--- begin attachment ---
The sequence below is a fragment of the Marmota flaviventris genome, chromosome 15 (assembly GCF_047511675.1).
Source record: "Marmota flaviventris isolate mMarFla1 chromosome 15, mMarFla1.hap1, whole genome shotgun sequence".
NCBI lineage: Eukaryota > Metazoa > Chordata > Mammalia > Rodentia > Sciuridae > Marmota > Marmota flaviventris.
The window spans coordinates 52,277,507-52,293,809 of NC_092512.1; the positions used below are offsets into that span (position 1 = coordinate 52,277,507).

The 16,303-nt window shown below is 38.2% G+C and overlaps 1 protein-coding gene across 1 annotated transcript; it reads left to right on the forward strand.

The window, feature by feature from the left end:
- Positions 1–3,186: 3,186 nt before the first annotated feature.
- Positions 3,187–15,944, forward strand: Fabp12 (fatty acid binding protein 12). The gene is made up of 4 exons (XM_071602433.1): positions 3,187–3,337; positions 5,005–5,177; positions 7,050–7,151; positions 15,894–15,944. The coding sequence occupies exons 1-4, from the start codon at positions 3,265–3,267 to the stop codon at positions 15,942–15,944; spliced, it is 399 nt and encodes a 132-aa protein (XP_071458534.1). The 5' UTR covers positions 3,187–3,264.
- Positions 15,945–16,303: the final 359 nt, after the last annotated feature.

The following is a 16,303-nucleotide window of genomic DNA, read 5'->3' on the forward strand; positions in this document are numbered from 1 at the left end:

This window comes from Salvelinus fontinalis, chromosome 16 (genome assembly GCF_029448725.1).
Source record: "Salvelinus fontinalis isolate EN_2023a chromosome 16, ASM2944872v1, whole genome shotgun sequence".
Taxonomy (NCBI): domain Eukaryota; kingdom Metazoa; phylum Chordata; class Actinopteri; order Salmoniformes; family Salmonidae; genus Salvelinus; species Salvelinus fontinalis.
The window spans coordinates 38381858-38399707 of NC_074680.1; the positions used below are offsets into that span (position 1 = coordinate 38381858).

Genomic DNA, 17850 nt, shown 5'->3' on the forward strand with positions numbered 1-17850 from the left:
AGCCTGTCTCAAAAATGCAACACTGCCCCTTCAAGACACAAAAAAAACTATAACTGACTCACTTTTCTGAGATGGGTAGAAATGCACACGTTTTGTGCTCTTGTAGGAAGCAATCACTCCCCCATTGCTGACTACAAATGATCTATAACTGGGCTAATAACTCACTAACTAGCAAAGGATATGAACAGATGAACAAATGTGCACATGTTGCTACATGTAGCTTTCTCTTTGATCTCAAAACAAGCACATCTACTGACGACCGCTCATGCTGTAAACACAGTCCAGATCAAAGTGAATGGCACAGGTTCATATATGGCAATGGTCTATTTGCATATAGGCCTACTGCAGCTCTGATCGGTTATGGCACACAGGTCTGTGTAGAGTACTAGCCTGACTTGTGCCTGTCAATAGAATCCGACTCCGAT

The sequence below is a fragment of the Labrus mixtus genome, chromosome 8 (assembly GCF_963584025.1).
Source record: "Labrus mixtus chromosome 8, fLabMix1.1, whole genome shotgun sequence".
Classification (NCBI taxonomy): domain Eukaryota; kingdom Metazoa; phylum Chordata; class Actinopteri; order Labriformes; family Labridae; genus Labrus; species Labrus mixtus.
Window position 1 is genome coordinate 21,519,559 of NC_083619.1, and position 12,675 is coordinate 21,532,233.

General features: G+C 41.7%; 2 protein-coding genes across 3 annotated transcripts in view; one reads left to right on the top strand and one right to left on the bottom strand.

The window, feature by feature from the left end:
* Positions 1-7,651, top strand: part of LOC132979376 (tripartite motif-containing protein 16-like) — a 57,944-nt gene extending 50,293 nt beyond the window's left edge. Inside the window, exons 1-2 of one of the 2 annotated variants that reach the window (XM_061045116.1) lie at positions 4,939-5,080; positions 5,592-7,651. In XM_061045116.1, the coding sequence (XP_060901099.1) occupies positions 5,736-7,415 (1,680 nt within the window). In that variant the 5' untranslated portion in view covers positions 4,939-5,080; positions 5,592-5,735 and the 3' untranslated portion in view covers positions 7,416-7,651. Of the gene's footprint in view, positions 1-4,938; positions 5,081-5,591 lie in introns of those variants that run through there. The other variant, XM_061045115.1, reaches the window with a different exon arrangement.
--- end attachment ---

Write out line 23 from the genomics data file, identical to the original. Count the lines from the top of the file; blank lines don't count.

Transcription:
* Positions 1-7,651, top strand: part of LOC132979376 (tripartite motif-containing protein 16-like) — a 57,944-nt gene extending 50,293 nt beyond the window's left edge. Inside the window, exons 1-2 of one of the 2 annotated variants that reach the window (XM_061045116.1) lie at positions 4,939-5,080; positions 5,592-7,651. In XM_061045116.1, the coding sequence (XP_060901099.1) occupies positions 5,736-7,415 (1,680 nt within the window). In that variant the 5' untranslated portion in view covers positions 4,939-5,080; positions 5,592-5,735 and the 3' untranslated portion in view covers positions 7,416-7,651. Of the gene's footprint in view, positions 1-4,938; positions 5,081-5,591 lie in introns of those variants that run through there. The other variant, XM_061045115.1, reaches the window with a different exon arrangement.